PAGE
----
ACT: How is what you are doing affected by the war in Ukraine and Putin’s nuclear threats?
Kmentt: I'm very happy to give you my own perspective on this, but I cannot do that as president of the TPNW meeting because states-parties have not yet formally discussed this. I think all of us struggle to understand what the implications of the war in Ukraine are going to be on the nuclear regime. I think the honest answer is that none of us really knows, except that the repercussions will be really profound. It can go in many different ways. I hope that what we have seen is a jolt that maybe rallies the international community, or at least the vast majority of the international community, into more focused and urgent action on nuclear disarmament.
I'm concerned about some of the nuclear weapons “muscle memory” that we observe. We have seen nuclear threats being made in the context of the situation in Ukraine, essentially to enable a nuclear-weapon state to invade a non-nuclear-weapon state in good standing with the NPT. I think it is profoundly damaging to the NPT. This highlights not only nuclear risks and the fragility of nuclear deterrence, it also further underscores the many legitimacy issues around nuclear weapons. What we have seen by these disconcerting developments turns the notion of nuclear-weapon states in the NPT broadly working together as five upside down. I think the P5 process is in very big difficulty and has lost credibility. I hope that there will still be some areas of cooperation left.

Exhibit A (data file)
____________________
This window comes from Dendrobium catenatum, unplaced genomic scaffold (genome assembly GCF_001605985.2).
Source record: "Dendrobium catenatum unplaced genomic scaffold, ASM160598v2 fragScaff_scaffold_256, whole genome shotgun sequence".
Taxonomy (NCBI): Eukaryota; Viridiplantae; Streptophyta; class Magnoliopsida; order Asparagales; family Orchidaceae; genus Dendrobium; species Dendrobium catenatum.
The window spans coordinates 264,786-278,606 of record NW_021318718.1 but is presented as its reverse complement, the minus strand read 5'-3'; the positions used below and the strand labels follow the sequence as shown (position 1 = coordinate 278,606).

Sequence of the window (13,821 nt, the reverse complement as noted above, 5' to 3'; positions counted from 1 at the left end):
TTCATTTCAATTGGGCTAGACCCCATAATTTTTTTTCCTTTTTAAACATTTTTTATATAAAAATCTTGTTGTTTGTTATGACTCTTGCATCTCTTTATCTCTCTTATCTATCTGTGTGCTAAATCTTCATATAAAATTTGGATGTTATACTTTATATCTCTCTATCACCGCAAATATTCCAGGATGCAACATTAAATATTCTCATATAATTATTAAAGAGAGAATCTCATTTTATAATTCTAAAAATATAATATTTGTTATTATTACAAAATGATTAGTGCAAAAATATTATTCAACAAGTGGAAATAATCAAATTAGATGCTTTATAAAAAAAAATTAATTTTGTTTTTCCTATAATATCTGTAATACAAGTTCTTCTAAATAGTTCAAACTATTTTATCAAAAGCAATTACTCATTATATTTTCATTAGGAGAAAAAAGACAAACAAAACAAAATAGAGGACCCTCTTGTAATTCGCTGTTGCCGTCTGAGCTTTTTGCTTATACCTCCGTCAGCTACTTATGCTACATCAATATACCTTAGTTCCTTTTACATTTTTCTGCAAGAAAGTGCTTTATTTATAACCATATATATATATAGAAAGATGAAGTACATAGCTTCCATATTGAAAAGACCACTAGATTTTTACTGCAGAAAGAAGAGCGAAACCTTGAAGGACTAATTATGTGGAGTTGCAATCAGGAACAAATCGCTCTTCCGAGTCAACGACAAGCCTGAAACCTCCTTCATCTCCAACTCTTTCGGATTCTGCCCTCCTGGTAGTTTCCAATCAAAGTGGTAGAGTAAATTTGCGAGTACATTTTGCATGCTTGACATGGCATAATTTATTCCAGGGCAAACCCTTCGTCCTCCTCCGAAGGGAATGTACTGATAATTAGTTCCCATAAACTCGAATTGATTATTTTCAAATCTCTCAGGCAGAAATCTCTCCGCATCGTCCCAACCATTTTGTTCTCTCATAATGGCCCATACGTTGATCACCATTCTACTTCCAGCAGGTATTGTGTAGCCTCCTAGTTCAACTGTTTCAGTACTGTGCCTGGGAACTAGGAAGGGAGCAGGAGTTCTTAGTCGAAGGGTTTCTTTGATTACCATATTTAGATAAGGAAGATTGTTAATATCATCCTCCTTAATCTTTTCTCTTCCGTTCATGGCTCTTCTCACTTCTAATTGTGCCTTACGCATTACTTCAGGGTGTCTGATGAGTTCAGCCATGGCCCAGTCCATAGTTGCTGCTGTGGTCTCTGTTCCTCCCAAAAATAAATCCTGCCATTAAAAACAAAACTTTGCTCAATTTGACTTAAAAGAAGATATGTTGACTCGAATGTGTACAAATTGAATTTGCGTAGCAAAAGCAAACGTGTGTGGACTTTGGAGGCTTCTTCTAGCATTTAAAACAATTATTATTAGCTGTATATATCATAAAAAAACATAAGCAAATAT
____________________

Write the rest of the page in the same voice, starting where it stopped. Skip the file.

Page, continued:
What we also noticed is that maybe the attention on the nuclear issue is back. We in the nuclear community were always convinced that this is an important issue, but the wider public didn't really care. It fell off the radar after the Cold War. I think we see that this is changing, that people realize that this is not something of the past or it's not something that's limited to the North Korean issue. In Europe, we see this very much, and people are scared and for good reason. I think that is also a consequence.